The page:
Stocks have been dragged from their all-time high which was set back in late September due to fear of a global economic slowdown. As a matter of fact, investors are worried about 2019’s plans for the Federal Reserve. The Fed could artificially slow the economy if it raises rates too fast or it could even bring about a recession. However, at the current time, inflation is not a problem, so the central bank may keep it’s rate-raising at a slower pace if it wants.Nonetheless, it could cause an even larger disaster if the Fed persists in ignoring the weakening inflation date while maintaining their current projected path. On the other hand, stocks could reach new highs this year if the Fed stops hiking rates.
Investors have been thrown for a loop due to the dysfunction in both the United Kingdom as well as the US. Brexit, bad no matter what form it takes, could be potentially dangerous should March 29 come without a deal in place. However, no one really knows what to make of it.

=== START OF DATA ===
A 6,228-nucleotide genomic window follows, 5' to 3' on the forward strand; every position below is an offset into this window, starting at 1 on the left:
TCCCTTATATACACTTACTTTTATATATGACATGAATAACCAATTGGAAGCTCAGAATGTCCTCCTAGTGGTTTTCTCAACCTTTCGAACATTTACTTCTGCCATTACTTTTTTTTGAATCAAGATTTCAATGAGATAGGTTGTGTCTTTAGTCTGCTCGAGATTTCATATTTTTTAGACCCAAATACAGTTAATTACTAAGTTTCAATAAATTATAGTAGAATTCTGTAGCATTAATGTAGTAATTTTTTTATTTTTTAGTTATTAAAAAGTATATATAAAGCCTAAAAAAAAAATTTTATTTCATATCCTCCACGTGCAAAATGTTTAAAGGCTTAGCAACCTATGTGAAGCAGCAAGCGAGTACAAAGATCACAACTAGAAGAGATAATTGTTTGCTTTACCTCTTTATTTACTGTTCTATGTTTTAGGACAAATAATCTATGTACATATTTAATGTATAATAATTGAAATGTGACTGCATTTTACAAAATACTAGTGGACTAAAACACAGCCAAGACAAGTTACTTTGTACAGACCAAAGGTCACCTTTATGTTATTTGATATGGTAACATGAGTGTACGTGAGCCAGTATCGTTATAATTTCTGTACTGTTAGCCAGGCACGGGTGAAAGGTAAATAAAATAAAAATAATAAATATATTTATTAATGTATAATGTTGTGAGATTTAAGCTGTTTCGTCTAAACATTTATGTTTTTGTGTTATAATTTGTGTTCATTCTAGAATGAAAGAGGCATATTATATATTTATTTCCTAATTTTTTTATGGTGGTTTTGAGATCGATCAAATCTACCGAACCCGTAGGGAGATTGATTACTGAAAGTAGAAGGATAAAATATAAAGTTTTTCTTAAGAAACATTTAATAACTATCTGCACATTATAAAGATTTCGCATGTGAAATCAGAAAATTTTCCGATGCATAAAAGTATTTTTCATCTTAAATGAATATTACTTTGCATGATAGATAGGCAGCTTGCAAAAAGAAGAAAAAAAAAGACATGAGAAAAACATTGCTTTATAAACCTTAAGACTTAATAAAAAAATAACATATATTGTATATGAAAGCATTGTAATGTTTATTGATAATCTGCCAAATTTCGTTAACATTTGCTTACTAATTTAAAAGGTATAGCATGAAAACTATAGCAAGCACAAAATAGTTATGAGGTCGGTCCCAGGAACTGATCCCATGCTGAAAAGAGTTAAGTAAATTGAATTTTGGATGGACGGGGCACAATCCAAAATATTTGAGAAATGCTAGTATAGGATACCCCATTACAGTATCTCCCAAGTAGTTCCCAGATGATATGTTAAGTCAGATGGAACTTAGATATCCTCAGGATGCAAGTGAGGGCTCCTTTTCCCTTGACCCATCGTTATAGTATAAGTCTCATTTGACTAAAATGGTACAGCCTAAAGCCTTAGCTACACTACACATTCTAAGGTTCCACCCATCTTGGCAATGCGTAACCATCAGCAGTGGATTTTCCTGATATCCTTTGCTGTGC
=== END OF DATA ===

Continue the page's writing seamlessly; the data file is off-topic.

The US government shutdown hasn’t really meant much for the economy, but it has caused investors to become concerned that a looming debt ceiling showdown may ensue due to the impasse. Lawmakers in American need to pass a law allowing the Treasury Department to continue borrowing without restrictions. If this fails, the government could actually default on its debt. This could cause another downgrade by the credit-rating agency of S&P, making the US’ already massive load of debt even costlier to pay back.
Still looming over the economy and markets as well are trade tensions. With the Trump administration threatening to raise tariffs on Chinese goods worth billions of dollars if they fail to meet demands on a multitude of both political and economic issues. Trump’s continued threats undermine the Fed chair, which he appointed, showing no signs of backing off. The implications of a trade war with China as well as an adverse and unpredictable political decision-making from Trump along with continued worries about market recession, we are unfortunately going to see some volatility.